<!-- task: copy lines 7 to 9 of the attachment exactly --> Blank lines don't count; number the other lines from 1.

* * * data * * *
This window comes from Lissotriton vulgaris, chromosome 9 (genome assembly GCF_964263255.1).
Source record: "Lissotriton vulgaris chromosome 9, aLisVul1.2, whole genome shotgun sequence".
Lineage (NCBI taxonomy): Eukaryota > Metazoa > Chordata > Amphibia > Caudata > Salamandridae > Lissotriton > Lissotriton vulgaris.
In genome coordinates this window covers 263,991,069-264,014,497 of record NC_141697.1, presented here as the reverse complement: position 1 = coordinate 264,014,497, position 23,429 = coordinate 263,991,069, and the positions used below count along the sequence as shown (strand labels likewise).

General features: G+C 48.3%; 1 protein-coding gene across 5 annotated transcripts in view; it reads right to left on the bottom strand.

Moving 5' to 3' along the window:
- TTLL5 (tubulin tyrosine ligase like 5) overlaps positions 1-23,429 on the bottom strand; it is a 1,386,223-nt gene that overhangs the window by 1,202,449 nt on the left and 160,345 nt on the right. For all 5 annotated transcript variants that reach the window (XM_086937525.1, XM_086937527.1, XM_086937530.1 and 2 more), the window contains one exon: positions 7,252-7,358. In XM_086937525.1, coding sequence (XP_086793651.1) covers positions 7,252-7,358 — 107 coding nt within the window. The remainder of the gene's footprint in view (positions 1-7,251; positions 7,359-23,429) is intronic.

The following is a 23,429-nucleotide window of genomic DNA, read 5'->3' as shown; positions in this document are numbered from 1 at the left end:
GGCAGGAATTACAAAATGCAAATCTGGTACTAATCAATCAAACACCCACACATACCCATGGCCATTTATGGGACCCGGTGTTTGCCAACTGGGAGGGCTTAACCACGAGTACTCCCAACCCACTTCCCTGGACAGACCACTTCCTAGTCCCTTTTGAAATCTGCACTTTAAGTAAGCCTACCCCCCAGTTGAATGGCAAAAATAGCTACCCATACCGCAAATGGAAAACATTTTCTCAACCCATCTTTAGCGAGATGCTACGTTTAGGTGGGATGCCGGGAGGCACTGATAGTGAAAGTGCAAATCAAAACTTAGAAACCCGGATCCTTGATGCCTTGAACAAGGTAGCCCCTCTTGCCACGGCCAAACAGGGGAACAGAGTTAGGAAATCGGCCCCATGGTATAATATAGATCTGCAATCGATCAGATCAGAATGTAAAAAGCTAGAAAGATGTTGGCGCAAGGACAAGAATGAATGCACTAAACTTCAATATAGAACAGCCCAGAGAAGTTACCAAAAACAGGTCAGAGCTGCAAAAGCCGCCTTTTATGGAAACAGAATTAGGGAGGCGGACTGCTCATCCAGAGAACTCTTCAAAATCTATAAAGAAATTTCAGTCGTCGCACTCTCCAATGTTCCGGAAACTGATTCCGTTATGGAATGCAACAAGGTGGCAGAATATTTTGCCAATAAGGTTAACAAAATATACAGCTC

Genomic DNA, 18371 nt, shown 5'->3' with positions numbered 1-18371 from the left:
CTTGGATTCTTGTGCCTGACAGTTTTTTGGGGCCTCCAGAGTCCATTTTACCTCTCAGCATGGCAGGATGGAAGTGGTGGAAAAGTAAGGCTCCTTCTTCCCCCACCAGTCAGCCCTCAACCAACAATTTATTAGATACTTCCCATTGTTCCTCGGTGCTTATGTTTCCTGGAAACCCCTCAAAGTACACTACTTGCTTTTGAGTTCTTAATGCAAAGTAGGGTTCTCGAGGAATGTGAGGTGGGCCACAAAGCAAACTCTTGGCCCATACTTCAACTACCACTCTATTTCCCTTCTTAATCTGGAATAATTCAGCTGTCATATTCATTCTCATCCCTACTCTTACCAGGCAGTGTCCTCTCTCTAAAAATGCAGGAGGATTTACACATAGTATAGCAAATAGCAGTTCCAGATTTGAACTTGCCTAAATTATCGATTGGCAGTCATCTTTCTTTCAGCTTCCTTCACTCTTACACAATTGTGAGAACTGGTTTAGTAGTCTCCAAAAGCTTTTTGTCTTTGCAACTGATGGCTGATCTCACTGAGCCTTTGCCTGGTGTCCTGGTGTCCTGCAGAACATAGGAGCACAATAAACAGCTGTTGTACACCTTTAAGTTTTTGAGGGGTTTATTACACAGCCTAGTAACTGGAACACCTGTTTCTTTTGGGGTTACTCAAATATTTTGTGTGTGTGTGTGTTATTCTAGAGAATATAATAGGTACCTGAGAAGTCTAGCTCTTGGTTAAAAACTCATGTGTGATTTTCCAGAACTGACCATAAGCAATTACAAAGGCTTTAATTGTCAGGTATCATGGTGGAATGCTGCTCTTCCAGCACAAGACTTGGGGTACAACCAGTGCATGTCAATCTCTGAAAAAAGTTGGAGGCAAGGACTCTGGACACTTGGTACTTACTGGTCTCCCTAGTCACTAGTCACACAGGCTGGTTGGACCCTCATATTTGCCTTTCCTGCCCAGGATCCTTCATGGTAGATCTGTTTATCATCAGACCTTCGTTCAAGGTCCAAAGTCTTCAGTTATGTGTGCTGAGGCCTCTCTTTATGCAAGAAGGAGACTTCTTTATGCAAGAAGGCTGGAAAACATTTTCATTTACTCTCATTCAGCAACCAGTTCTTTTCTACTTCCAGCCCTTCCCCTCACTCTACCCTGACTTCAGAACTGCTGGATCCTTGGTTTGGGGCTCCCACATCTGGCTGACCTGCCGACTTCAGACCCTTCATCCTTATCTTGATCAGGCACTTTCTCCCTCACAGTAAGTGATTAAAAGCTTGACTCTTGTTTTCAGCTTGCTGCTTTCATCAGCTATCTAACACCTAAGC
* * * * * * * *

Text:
- TTLL5 (tubulin tyrosine ligase like 5) overlaps positions 1-23,429 on the bottom strand; it is a 1,386,223-nt gene that overhangs the window by 1,202,449 nt on the left and 160,345 nt on the right. For all 5 annotated transcript variants that reach the window (XM_086937525.1, XM_086937527.1, XM_086937530.1 and 2 more), the window contains one exon: positions 7,252-7,358. In XM_086937525.1, coding sequence (XP_086793651.1) covers positions 7,252-7,358 — 107 coding nt within the window. The remainder of the gene's footprint in view (positions 1-7,251; positions 7,359-23,429) is intronic.

The following is a 23,429-nucleotide window of genomic DNA, read 5'->3' as shown; positions in this document are numbered from 1 at the left end:
GGCAGGAATTACAAAATGCAAATCTGGTACTAATCAATCAAACACCCACACATACCCATGGCCATTTATGGGACCCGGTGTTTGCCAACTGGGAGGGCTTAACCACGAGTACTCCCAACCCACTTCCCTGGACAGACCACTTCCTAGTCCCTTTTGAAATCTGCACTTTAAGTAAGCCTACCCCCCAGTTGAATGGCAAAAATAGCTACCCATACCGCAAATGGAAAACATTTTCTCAACCCATCTTTAGCGAGATGCTACGTTTAGGTGGGATGCCGGGAGGCACTGATAGTGAAAGTGCAAATCAAAACTTAGAAACCCGGATCCTTGATGCCTTGAACAAGGTAGCCCCTCTTGCCACGGCCAAACAGGGGAACAGAGTTAGGAAATCGGCCCCATGGTATAATATAGATCTGCAATCGATCAGATCAGAATGTAAAAAGCTAGAAAGATGTTGGCGCAAGGACAAGAATGAATGCACTAAACTTCAATATAGAACAGCCCAGAGAAGTTACCAAAAACAGGTCAGAGCTGCAAAAGCCGCCTTTTATGGAAACAGAATTAGGGAGGCGGACTGCTCATCCAGAGAACTCTTCAAAATCTATAAAGAAATTTCAGTCGTCGCACTCTCCAATGTTCCGGAAACTGATTCCGTTATGGAATGCAACAAGGTGGCAGAATATTTTGCCAATAAGGTTAACAAAATATACAGCTC